Even as the owners of ships carrying everything from bananas to oil spend billions of dollars to meet tighter clean-air rules, demand to buy the dirtiest fuel will still hold out in some parts of the world.
In two and a half years, the International Maritime Organization will slash by 86 percent the amount of sulfur allowed in the fuel burned by the world’s cargo ships and oil tankers as they sail around the globe. Meeting the new standards will cost the world shipping industry $60 billion a year, according to consultant Wood Mackenzie Ltd.
The IMO’s new standards that require ships to use fuel with 0.5 percent sulfur or less — versus the current 3.5 percent — as of Jan. 1, 2020 should reduce heavy fuel demand by 2.3 million barrels a day, according to industry consultant FGE. Changing fuels completely across the world will be difficult, as refiners will need to build units such as cokers. More than two-thirds of residual fuel use is in developing countries, according to International Energy Agency data.
“This assumption of residual fuel all of a sudden disappearing is highly unlikely,” said Mikhail Shapiro, a marine fuels marketing manager for Glencore Plc. “The majority of the residual fuel, and where the cokers need to go, is held in places and in countries that simply don’t have the financial investment to do this.”
Today, ships burn bottom-of-the-barrel bunker fuel — what remains after every bit of more valuable gasoline, diesel and jet fuel has been squeezed out of crude. The upcoming regulations leave shipowners with two main options: switch to more-expensive diesel fuel or install a scrubber on the ship to clean up emissions.
The price difference between diesel and bunker fuel will probably increase, Shapiro said at a conference in Stamford, Connecticut. “Take a look at scrubbers, because the gasoil/fuel oil spread will increase by default and you will have a lot of fuel oil displaced.”
Scrubbers cost about $10 million for large container ships and $5 million for medium ships, according to Adrian Tolson, a consultant at 20/20 Marine Energy. The “payoff is quick” after making profits from the wider spread between fuel grades, he said.
Some owners could struggle to find financing for scrubbers, Paul Nix, general manager of terminal operations at Gulf Petrochem Pte. Ltd., said from Fujairah in the United Arab Emirates. “The shipping industry is not in very good shape at the moment, and to get credit from the banks to install scrubbers will not happen in a large scale,” he said.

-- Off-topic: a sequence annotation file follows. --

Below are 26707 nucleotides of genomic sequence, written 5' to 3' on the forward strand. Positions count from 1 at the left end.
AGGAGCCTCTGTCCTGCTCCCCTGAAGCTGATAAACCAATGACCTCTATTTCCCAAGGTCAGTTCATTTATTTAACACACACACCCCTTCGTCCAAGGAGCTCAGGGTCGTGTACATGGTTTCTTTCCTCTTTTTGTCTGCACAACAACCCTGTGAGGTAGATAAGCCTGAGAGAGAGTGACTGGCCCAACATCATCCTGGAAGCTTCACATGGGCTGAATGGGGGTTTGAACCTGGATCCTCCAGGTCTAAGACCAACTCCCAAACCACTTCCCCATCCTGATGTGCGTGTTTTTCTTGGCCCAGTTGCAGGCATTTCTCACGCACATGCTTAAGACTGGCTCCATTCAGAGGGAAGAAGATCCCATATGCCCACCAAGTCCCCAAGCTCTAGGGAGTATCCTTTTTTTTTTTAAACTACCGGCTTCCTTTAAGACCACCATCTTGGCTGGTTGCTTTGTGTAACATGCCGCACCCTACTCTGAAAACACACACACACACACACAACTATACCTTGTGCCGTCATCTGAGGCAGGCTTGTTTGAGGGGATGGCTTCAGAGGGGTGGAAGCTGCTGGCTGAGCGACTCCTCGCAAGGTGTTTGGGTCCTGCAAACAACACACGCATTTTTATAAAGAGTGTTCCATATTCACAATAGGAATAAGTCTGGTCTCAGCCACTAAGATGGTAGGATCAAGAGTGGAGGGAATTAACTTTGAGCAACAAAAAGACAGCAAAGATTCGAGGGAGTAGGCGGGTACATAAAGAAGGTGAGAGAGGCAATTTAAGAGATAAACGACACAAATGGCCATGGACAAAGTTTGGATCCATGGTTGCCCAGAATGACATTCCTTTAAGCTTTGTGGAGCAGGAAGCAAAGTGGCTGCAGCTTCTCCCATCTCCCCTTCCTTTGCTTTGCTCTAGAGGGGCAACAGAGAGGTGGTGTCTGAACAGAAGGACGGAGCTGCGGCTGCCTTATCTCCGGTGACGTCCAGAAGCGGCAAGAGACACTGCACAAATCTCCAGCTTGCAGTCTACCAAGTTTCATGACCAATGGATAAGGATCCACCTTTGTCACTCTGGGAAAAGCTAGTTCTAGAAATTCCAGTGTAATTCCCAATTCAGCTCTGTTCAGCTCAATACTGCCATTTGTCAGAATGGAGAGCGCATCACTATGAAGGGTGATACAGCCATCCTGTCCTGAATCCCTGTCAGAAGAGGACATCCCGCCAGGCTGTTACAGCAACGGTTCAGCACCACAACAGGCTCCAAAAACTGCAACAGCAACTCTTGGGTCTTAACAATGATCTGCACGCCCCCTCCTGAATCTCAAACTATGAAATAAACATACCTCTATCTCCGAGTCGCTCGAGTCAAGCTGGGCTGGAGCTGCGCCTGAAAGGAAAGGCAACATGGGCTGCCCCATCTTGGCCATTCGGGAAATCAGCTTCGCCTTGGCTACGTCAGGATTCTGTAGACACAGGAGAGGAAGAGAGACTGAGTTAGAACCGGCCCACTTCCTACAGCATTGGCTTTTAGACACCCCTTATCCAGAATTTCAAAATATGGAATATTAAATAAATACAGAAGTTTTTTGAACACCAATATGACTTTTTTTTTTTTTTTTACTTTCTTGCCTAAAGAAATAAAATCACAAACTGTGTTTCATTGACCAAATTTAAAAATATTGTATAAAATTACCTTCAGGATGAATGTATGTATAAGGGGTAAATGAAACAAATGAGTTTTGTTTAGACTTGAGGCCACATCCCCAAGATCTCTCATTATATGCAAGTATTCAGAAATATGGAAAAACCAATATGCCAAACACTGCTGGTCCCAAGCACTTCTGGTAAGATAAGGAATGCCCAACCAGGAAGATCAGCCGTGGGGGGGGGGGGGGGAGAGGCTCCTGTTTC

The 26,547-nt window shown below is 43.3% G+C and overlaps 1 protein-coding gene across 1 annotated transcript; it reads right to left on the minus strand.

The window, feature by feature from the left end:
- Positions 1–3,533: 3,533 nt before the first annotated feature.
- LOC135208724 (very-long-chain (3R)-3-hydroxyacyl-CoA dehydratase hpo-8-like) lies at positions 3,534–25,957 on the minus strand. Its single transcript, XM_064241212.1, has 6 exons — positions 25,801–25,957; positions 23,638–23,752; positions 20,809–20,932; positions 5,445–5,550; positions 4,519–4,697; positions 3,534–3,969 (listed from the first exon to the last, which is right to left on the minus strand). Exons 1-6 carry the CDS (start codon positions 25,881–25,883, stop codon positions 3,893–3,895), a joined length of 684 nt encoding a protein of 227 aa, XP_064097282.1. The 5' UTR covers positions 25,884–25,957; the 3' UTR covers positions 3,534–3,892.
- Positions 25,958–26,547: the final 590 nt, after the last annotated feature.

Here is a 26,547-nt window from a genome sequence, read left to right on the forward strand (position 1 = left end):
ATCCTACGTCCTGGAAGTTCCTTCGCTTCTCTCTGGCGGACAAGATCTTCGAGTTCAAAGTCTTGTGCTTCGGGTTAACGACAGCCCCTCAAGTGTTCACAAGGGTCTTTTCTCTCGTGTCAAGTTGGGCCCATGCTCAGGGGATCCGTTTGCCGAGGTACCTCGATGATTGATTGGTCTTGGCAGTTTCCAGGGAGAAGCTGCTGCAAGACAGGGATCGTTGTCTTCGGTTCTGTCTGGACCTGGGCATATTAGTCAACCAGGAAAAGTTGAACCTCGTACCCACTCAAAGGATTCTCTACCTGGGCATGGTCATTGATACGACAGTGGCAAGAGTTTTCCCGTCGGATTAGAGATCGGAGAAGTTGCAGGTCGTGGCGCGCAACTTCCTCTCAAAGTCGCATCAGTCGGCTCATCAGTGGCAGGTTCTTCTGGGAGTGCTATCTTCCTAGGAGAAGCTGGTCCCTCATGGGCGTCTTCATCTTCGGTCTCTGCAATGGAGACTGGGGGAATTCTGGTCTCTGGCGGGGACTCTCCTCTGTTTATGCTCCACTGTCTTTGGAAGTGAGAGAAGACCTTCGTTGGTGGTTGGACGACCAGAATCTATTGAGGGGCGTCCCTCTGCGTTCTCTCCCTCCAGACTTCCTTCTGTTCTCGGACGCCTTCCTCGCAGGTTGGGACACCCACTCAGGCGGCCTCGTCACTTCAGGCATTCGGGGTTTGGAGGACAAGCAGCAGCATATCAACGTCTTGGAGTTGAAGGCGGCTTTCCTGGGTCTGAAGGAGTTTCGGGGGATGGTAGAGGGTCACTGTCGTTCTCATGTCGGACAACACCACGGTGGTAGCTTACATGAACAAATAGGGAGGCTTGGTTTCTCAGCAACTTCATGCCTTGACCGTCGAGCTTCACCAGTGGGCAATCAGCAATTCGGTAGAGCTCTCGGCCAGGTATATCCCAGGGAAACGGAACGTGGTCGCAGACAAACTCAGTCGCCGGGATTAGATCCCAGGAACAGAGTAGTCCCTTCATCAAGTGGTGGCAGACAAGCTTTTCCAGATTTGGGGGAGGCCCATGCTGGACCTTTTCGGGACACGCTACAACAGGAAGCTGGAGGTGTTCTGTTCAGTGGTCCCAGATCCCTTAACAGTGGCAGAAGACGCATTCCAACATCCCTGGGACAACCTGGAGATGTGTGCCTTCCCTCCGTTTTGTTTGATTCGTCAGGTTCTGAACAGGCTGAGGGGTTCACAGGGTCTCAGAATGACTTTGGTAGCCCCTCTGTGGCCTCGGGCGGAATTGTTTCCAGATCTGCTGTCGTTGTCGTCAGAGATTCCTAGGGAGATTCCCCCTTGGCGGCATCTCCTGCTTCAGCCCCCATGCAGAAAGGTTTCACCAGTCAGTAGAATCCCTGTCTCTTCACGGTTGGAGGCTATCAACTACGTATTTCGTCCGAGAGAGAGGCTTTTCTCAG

There’s a third option for shipowners: ignore the new rules and hope they don’t get caught. While that’s the least expensive, the legal and reputation risks will likely keep most shippers toeing the line, according to JBC Energy GmbH.
“The big ship owners, they can’t afford to be non-compliant,” said Alex Poegl, an analyst with JBC in Vienna. “There are smaller players who could benefit from that on a cost basis.”
Since nobody has jurisdiction over the high seas, each country’s local port controllers, such as the Coast Guard in the U.S., would enforce the IMO’s rules.
“Flag states have to issue ships with appropriate certification that they comply,” said Lee Adamson, the IMO’s head of public information in London. “Without that certification, other signatory states and other port states aren’t going to want those ships in.”
The penalties for noncompliance are small, compared to millions of dollars for scrubbers and cleaner fuel. The biggest civil fine the U.S. Coast Guard can impose is $71,264, although willful violations could be referred to the Justice Department for criminal prosecution.
The light fines may tempt some owners to ignore the regulations, said Antoine Halff, a senior research scholar at Columbia University’s Center on Global Energy Policy.
“Non-compliance may be the No. 1 response to the new standards,” said Halff. “In terms of financial penalty or any other penalty it’s not effective. You make money by being non-compliant even if you get caught.”
In February, Columbia hosted the heavy hitters of the shipping industry at a closed-door meeting in London to talk about the future of their fuel consumption. The ship-owners were comfortable to talk freely about their plans to blow off the IMO’s restrictions, according to Halff.
“Ship owners seem very brave right now, but when faced with European or U.S. port authorities I am not sure they will be as bold,” 20/20 Marine Energy’s Tolson said. “Right now I think they are trying to get a reaction until compliance gets sorted out.”
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